• Lance says:

        My method was to copy the clues out of the PDF into Python, type out the grid, and ask it to tell me the difference between the letters in the grid and the capital letters in the clues. And even then I hesitated over submitting my answer until I had counted and re-counted and convinced myself there were indeed two Ss and not one.

  3. pgw says:

    This one had me stymied for a long time, thanks in part to an amusing red herring I found early on. If you expand slightly the number of theme entries to include the symmetrically-placed CASTRO (whose clue has the all-caps expression “U.S.” in it) and DECALS (AAA), you can then (with some similar fudging) find one all-caps grid entry crossing each (EPOCH, a chemo regimen; SAGA, also a multiplayer game; RCA; SPCA [doing double duty]; INRI; and LSD [but not AWOLs, because the s isn’t capitalized].) The letters at which these crossings occur anagram to CRAPOLA.

    This was obviously wrong – the clues contain more all-caps expressions; so does the grid; and a few of the ones I used are pretty damn obscure – but the whole idea hung together just well enough to take root in my mind and make it hard for me to think of any new approaches. But yeah, I did keep thinking “gee why are there so many extraneous capitalized words in these clues?, and finally I hit upon the right idea.

    Speaking of those extraneous capitals, I don’t understand why Matt didn’t include another Amy A., and lose one of the Lou A.s, to make a septet of Amys whose surnames Acrosticize to CAPITAL.

    I agree with joon – this was a pretty nutso idea to begin with, and to pull it off was very impressive. Five stars for sure.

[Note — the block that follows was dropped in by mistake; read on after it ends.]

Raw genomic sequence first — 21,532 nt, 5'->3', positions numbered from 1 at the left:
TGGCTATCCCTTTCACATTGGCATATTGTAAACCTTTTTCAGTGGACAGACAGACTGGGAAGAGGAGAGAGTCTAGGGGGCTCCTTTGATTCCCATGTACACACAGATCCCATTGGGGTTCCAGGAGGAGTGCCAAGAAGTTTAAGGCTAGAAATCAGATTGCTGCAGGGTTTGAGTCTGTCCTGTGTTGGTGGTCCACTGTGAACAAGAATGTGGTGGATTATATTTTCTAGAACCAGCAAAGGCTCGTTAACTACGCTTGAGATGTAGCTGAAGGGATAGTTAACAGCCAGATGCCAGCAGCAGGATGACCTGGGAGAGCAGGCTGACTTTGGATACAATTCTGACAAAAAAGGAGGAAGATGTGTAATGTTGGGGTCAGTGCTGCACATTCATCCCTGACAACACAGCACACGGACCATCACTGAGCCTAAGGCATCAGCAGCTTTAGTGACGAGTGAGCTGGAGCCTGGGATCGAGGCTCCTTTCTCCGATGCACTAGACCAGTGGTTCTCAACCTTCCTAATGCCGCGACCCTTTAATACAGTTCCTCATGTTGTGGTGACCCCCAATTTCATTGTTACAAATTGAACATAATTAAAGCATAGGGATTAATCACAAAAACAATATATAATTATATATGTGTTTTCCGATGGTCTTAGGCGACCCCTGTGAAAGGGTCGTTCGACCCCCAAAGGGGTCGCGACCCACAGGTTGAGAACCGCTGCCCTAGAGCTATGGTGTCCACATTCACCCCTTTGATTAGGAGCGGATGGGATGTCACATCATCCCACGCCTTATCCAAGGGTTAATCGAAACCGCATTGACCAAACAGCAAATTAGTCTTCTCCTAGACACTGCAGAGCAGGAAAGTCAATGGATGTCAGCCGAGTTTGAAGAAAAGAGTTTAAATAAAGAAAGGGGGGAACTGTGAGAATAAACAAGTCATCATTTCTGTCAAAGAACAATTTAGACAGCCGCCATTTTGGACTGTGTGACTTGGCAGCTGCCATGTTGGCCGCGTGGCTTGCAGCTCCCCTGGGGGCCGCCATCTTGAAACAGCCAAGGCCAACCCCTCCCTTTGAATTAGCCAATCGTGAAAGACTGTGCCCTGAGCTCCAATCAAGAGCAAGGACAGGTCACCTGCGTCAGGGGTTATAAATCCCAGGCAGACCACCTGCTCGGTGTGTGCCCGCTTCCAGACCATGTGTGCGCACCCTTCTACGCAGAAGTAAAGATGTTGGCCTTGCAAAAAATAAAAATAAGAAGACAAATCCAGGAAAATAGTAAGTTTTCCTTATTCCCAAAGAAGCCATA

• Bob says:

      “Speaking of those extraneous capitals, I don’t understand why Matt didn’t include another Amy A., and lose one of the Lou A.s, to make a septet of Amys whose surnames Acrosticize to CAPITAL.”

      E.g., golf’s Amy Alcott, or Amy Aquino of TV’s “Brooklyn Bridge” (who also appeared in a few episodes of “Judging Amy”).

  4. Ephraim says:

    Here’s a funny thing. There are nine unpunctuated all-caps words in the clues: EE, MSNBC, NOOOOOOOOO, AAA, WYSIWIG, USMC, MMORPG, QWERTY, NSA. Take the lengths of these and look in the corresponding squares of the grid to get ETACMHIIC. If only those two I’s were otherwise (E and K instead), you could anagram CHECKMATE. So close and yet so far.

    • Dave says:

      I saw the same thing, and spent a while trying to figure out how to change those I’s. The closest I got to the actual mechanism was to notice that V, X, and Z were the only letters not to show up in the grid, and also the only three not to show up as capitals in the clues.

  5. David says:

    Darn it! I had the right idea, but since I always fill out my crossword grids in lowercase, I was stuck trying to anagram all 189 letters. So close!

  6. Joe says:

    Kicking myself, should’ve had it.
    Rabbit holes I went down that led nowhere:
    – TINA crossing MAE (Anna Mae Bullock is Tina Turner) and OWEN crossing WILSON
    – Duplicate Irvings in the clues, also Raiders & raids both appear..
    – Morning Joe can be de-capitalized into morning joe, so can Flip, Rune. Sunfish was clued as a brand of boat which seemed odd

  7. Amy L says:

    It took me three print-outs to do this correctly. The first was just exploring. With the second, I was on to it but I missed an I and a T in the clues, so I had HHSSUIT. So I did it all over a third time and got it right. No wonder no one got it in the first three minutes.

  8. Justin says:

    So no-one’s going to point out how painful this puzzle must have been for Joon to recap?

    • pannonica says:


      • Matthew G. says:

        I’ve been puzzling over Justin’s comment. I don’t see why this would have been any more difficult to recap than — oh, I get it. He’s making a pun on “re-cap,” as in re-capitalization. Because joon writes everything lowercase.

        I think.

  9. neil B says:

    I guess the amount of Os was a clue that i missed but in addition to the 4 long answers there were also AAA, EE, NSA and USMC which made me add those to the the 4 so I was looking for an 8 letter word. I see now the direction it went so i understand it but quite difficult to see.

  10. PJ Ward says:

    I almost submitted “Be sure to drink your Ovaltine.”

  11. lisepac says: